I was raking leaves and began crying over the fact that I was raking alone – the first time in 16 years I had to rake alone. I don’t mind raking, but Monica always wanted to do that together and now she left me to do yet another “together thing” alone. I thought about how the seasons were changing and was a little anxious about the fact that I would be facing a beautiful spring and summer without her.
Last year our spring and summer were so very hard. And now, I get to enjoy the beautiful temperatures and sunshine, the blooming of flowers and budding of leaves and the grass going from brown to green – all the wonderful signs of rebirth. Last year every day, every moment was geared around keeping Monica as comfortable as possible and that was a full-time job. This year, I have no caretaking ahead, but I’m worried it will be no less hard. I thought about how my emotions are under better control as I raked the left-over leaves.
I looked over at what I had done the day before and noticed there were more leaves where I had already raked and yet there were no leaves left in the trees. I walked over and realized it was because they were the ones that had gotten wet and stuck to the ground. Yesterday, I could have raked harder and gotten them up, but the earth would have come with them, so I didn’t. Today, given the time to dry, they were ready to be easily raked. Under them was another layer of wet ones that will probably be easy to get tomorrow.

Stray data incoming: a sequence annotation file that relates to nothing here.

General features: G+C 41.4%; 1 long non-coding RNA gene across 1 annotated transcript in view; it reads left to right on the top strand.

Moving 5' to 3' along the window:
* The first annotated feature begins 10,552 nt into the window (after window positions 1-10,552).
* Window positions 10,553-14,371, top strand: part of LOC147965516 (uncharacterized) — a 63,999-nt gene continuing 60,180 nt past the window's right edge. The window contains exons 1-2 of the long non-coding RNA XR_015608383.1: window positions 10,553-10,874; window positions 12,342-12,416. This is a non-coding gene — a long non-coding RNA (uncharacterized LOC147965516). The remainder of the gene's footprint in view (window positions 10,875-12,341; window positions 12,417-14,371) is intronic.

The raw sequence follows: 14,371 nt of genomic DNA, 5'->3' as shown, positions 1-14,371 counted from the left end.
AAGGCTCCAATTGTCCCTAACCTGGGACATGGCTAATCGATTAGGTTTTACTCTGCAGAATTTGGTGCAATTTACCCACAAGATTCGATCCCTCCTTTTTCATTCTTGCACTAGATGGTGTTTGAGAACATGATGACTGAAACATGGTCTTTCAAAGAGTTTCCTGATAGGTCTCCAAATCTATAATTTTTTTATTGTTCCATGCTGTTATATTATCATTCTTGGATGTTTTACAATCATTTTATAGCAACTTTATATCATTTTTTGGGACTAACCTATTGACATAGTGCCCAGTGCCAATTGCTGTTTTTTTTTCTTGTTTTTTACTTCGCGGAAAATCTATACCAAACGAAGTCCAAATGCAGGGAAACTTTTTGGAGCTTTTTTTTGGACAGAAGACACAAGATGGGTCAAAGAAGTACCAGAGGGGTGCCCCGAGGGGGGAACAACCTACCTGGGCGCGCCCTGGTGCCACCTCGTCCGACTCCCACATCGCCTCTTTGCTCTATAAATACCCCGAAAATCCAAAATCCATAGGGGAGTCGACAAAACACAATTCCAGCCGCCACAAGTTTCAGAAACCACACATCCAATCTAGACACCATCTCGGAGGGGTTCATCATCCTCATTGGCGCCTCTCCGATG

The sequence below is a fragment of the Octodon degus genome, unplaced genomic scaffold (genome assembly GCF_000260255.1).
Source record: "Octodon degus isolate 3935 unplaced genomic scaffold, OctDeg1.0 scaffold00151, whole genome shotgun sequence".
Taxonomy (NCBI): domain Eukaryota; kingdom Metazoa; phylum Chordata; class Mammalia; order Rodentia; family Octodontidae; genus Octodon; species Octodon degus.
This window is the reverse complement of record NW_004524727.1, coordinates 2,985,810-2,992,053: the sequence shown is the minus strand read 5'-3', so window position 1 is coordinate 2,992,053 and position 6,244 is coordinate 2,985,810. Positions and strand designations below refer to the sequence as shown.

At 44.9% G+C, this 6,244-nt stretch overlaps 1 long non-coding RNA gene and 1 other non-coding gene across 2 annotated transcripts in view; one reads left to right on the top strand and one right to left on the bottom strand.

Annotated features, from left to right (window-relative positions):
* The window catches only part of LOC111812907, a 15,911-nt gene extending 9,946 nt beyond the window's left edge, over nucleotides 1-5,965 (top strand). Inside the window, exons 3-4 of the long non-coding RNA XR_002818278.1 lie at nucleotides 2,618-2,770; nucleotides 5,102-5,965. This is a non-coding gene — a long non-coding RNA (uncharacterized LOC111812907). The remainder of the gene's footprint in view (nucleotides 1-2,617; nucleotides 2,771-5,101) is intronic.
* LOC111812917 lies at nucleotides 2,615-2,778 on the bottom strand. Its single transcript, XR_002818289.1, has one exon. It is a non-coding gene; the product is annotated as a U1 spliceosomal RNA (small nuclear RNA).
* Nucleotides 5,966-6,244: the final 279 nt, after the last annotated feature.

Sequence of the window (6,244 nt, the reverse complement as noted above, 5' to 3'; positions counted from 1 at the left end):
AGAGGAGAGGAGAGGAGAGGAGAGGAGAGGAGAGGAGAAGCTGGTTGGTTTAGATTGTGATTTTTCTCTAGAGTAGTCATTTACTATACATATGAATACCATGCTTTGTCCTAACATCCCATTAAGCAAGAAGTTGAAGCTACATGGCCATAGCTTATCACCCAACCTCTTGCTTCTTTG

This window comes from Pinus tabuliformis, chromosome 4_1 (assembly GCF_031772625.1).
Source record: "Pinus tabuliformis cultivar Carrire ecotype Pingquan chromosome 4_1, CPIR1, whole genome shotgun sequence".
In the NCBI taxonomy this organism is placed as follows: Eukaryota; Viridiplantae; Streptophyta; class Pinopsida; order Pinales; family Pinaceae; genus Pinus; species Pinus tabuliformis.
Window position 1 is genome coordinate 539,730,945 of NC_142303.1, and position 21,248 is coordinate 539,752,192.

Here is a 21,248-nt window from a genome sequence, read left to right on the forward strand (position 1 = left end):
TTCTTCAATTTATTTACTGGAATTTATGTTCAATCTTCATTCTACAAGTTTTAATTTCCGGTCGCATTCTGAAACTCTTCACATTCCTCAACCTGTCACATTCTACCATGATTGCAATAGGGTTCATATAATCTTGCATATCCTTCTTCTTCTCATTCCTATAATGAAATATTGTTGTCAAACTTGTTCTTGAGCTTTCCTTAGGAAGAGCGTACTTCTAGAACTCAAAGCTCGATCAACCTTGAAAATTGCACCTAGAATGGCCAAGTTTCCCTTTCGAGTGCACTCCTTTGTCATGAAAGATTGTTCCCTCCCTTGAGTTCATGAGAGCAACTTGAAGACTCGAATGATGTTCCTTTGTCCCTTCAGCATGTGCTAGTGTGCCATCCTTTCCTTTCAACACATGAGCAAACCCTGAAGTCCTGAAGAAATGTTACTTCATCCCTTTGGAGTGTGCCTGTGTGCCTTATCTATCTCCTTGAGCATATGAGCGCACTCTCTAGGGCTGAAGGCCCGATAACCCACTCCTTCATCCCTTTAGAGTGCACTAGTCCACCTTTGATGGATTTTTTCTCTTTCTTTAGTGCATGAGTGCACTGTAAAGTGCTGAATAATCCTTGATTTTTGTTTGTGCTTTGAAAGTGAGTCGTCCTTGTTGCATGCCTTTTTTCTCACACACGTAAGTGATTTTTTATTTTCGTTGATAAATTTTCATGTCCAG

That is how life is, or at least how it is for me right now. I want all those leaves (my sorrow) up and up now, however; in order to do that, the wet ones (deepest hurts) won’t have time to dry (heal) and the ground (my emotions) will be raked up. Instead, just allowing a little time in between ‘rakings’ allows yet another layer of grief to dry and be raked up more easily. That’s my definition of patience now.